So the McVety “court of public opinion” delivered a wildly inappropriate verdict, one dramatically out of step with public opinion. Isn’t any guardian of the public taste vulnerable to judge according to its own interpretations? At Annick, we encourage critical thinking and self-awareness. But here is an example of ideologues who would impose their values with the full conviction that they know best what’s right for teen girls. Well, we know countless young women across the continent, not to mention libraries, schools, and community agencies who disagree with this approach in the strongest of terms.
Rick Wilks


Mommy C said...

After reading this post, I went on to check the news, to find that the province of Quebec has just dropped sex ed from its mandated curriculum. It would seem now, more than ever, a book like "The Little Black Book for Girlz" is necessary. I find it ironic that the same society that props up a singing group of mock-exotic dancers as role models for our little girls, would deny those same girls the right to know about their own sexual health. It is irresponsible. I, personally, would love to see a book, such as this, being used in schools as a text book.
I would have loved something like this. I would have learned much more from information that came from my peers than from those embarassing talks with my parents. I always found them embarassing and did not listen because I thought they were outdated and out of touch with what was going on with my generation.
There is a reason why third world countries have a higher rate of STIs. It can be linked to a lack of education. Canadians are all over places like Africa, trying to educate people about sexual health, and here, at home, we have a province back sliding and people who believe they are doing society good by preventing education.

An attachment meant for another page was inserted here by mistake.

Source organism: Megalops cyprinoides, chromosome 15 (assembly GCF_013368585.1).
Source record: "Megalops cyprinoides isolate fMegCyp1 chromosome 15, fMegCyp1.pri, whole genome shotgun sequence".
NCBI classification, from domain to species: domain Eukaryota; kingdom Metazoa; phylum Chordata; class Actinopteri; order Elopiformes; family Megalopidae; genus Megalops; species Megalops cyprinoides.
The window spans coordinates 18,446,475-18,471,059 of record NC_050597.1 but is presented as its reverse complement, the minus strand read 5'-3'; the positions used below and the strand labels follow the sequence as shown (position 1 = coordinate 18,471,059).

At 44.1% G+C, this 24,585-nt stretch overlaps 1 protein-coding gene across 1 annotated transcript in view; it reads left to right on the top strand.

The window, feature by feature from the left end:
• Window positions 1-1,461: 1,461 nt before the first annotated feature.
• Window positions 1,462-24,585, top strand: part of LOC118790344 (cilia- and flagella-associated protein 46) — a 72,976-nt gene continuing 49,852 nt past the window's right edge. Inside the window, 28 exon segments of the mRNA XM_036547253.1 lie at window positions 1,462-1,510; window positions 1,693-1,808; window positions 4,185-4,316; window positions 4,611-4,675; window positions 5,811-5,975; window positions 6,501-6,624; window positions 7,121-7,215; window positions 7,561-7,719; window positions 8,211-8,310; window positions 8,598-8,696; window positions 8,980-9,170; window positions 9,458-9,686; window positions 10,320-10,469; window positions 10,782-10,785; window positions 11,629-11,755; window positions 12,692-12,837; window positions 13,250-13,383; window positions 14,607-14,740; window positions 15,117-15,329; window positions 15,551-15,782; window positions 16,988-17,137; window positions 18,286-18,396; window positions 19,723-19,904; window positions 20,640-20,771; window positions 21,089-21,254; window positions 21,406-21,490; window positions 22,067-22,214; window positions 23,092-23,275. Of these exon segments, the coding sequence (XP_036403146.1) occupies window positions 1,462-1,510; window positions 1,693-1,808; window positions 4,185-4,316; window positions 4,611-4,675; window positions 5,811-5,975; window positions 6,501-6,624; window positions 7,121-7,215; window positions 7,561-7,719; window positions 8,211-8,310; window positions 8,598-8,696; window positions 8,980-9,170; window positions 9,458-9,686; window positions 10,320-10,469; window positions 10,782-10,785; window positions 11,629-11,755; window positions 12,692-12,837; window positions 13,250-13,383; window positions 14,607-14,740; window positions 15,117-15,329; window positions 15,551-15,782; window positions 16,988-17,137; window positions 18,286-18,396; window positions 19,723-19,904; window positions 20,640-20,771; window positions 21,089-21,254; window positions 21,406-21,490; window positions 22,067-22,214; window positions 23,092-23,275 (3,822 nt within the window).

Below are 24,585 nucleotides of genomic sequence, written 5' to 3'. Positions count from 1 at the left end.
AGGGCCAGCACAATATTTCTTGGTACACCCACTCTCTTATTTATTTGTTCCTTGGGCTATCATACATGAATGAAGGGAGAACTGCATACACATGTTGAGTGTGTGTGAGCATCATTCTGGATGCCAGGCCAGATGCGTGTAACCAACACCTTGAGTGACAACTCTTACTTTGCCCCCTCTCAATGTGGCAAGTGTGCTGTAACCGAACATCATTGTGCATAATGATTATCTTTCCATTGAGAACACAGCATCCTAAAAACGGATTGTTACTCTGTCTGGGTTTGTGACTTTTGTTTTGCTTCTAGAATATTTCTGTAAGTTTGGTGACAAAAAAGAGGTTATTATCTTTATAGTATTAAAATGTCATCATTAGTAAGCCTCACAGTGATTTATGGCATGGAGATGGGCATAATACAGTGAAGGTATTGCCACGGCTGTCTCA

I resent the fact that a middle aged man on the conservative fringe, feels he has the right to withold important information from young girls. When Mr. McVety has had to endure the fear of his first menstration, or has had to make a tough decision when pressured by a boy that he really likes, I would be more than happy to hear his opinions. Luckily, for my daughters, he did not give birth to them. When they are old enough, I don't care if I have to get a purple martian to inform them about their sexual health, if the information is correct and they will listen to it. Thankfully, I will not have to because now there is a book on the market that I will be able to turn to as an ally.
While it is not necessarily the genre I have been planning to review on my blog, I can't wait to go to the library and borrow a copy. Just when a person would start to believe that Mr.McVety was harmless and on the fringe, a move, like the one made by the province of Quebec, comes along to wake you up.
One day, I and my children will be very thankful to Annick for more than just "The Paper Bag Princess".

Lisa Samuels said...

Thanks for your comment Mommy C. We feel that "The Little Black Book for Girlz" is especially important and unique because it is written by youth for youth.